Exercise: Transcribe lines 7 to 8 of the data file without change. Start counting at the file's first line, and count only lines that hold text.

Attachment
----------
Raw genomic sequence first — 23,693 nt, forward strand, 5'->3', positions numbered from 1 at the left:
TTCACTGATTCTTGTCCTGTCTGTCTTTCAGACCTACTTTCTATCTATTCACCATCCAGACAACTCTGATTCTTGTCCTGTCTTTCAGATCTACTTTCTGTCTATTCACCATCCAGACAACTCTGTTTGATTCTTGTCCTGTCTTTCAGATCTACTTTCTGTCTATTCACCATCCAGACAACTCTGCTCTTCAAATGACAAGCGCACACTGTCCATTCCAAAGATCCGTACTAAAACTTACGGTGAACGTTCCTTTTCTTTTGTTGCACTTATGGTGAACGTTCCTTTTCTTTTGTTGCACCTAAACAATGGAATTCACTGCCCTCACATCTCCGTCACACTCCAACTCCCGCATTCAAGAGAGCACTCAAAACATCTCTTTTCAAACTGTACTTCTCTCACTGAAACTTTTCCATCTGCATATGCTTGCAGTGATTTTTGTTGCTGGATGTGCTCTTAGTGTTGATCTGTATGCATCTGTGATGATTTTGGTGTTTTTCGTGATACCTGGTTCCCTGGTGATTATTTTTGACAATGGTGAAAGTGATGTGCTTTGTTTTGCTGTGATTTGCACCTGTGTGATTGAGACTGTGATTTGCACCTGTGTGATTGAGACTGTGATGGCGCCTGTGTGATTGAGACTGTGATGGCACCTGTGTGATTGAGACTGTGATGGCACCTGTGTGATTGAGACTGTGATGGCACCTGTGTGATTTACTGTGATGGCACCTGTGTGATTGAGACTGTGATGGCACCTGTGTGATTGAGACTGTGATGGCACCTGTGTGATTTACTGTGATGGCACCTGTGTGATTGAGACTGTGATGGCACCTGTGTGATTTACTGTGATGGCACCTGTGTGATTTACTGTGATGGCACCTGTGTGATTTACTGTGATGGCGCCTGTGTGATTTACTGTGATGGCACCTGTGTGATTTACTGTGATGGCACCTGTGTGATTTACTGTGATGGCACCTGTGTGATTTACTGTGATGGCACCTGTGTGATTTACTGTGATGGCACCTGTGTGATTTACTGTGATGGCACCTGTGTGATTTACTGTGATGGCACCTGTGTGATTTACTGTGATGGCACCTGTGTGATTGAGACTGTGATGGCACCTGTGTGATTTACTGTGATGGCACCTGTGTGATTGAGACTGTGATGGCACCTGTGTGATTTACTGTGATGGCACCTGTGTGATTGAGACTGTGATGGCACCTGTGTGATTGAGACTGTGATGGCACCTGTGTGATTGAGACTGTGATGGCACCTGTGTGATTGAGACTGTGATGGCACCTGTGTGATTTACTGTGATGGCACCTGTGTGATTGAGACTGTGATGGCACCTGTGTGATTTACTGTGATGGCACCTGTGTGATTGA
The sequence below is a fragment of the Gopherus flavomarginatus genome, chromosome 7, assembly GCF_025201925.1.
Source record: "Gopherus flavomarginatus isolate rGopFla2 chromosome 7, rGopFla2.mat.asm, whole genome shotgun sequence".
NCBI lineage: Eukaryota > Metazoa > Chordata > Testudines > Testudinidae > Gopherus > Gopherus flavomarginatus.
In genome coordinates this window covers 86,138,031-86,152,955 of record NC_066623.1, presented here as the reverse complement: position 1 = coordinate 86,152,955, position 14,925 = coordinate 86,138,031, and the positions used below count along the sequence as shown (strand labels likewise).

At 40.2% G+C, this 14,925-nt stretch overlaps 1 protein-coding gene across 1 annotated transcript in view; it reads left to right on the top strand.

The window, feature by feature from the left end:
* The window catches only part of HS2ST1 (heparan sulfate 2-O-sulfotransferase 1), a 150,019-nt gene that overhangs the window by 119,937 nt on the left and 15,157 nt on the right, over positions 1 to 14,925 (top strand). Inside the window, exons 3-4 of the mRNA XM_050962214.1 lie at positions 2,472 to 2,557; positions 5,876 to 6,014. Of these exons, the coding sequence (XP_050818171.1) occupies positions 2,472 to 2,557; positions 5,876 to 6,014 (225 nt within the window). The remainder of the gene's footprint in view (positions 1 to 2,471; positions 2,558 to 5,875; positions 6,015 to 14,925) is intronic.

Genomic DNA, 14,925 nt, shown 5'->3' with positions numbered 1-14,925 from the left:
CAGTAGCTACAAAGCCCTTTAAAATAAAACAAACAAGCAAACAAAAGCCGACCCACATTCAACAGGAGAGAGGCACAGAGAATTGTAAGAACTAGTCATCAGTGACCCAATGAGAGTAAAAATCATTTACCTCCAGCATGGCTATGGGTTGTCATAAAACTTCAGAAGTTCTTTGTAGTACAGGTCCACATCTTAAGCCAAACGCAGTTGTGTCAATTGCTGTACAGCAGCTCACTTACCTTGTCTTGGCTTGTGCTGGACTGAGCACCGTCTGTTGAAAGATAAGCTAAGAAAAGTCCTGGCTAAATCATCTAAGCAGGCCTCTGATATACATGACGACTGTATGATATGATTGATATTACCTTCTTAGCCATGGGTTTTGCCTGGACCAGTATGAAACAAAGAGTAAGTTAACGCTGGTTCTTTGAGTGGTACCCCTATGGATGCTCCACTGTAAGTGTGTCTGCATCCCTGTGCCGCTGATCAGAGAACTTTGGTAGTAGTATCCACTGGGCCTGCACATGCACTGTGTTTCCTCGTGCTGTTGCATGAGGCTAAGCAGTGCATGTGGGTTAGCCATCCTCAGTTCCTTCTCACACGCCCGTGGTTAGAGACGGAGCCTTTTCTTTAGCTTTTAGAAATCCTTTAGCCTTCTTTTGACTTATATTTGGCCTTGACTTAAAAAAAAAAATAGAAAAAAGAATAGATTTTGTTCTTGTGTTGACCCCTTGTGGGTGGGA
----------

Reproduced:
At 40.2% G+C, this 14,925-nt stretch overlaps 1 protein-coding gene across 1 annotated transcript in view; it reads left to right on the top strand.

The window, feature by feature from the left end: